Trade study of three oxygen processors for the Martian atmosphere
Plystak, Steven R.
Boger, Dan C.
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This thesis is focused toward the Mars atmosphere and its potential resource use for life support systems which provide oxygen to astronauts during all phases of a mission. The weight required to send numerous oxygen tanks to Mars would drastically increase the cost of the mission and might even take up space in the rocket for other needed items on Mars. The solution to this problem is the design a processor that will convert Martian resources to oxygen. Utilization of resources to support life in the Martian environment is performed through the development of life support systems. Life support systems which provide oxygen belong to the Air Revitalization functional area of the Environmental Control Life Support System for Space Station Freedom which will be analyzed in this thesis. Since the Martian atmosphere is primarily composed of carbon dioxide, this thesis will look at three oxygen processors under development which will convert carbon dioxide to oxygen. these three candidate technologies are the Electrochemical Oxide Cell, Sabatier, and Bosch carbon dioxide redactors. The oxide cell is a self-containing carbon dioxide to oxygen system, but the other two produce water. This suggests that other subsystems must be attached to the output to produce oxygen from water. A trade study is performed using parameters such as power, weight, mass, etc. in order to find the most suitable oxygen processor for the Martian atmosphere. The trade study is a leverage analysis used by NASA to compare similar systems to find the best one. The trade study suggests that the electrolyte oxide cell is the most effective alternative.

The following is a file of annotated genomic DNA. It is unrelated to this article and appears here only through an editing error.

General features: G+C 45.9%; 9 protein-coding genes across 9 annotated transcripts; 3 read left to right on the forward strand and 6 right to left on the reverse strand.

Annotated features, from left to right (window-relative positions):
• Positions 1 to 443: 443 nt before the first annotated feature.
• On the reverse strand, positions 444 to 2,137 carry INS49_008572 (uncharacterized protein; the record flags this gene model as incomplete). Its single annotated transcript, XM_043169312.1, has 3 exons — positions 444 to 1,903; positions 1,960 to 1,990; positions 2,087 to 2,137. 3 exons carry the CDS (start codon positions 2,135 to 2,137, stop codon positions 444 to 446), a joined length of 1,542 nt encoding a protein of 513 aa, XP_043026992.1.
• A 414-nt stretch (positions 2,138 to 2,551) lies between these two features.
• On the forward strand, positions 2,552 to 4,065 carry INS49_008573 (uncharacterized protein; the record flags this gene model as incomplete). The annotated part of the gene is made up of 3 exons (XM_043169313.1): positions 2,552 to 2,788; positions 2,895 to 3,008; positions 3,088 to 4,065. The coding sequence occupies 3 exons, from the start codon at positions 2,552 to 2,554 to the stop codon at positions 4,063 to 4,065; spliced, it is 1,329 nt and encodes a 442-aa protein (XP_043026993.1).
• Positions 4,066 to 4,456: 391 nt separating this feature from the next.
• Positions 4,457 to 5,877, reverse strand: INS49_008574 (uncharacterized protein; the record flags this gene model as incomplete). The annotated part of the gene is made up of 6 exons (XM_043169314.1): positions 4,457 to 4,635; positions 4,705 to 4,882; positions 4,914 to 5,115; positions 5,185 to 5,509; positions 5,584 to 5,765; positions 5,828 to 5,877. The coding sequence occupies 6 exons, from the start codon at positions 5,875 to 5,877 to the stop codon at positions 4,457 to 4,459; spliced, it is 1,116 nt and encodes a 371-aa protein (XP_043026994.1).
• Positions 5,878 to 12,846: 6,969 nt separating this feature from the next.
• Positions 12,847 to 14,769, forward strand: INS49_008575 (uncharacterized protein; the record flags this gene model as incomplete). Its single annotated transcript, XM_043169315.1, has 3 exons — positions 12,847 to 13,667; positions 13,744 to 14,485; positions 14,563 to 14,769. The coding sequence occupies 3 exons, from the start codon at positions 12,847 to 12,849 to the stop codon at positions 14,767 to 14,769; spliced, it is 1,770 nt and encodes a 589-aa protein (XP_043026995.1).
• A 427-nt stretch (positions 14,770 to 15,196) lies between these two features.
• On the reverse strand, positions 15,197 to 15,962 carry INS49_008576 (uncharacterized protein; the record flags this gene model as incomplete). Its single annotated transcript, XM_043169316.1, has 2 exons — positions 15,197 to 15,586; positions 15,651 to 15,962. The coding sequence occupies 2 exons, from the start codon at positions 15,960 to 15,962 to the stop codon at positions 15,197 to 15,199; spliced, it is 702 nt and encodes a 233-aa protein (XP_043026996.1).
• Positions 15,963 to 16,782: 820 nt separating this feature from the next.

RightsThis publication is a work of the U.S. Government as defined in Title 17, United States Code, Section 101. Copyright protection is not available for this work in the United States.
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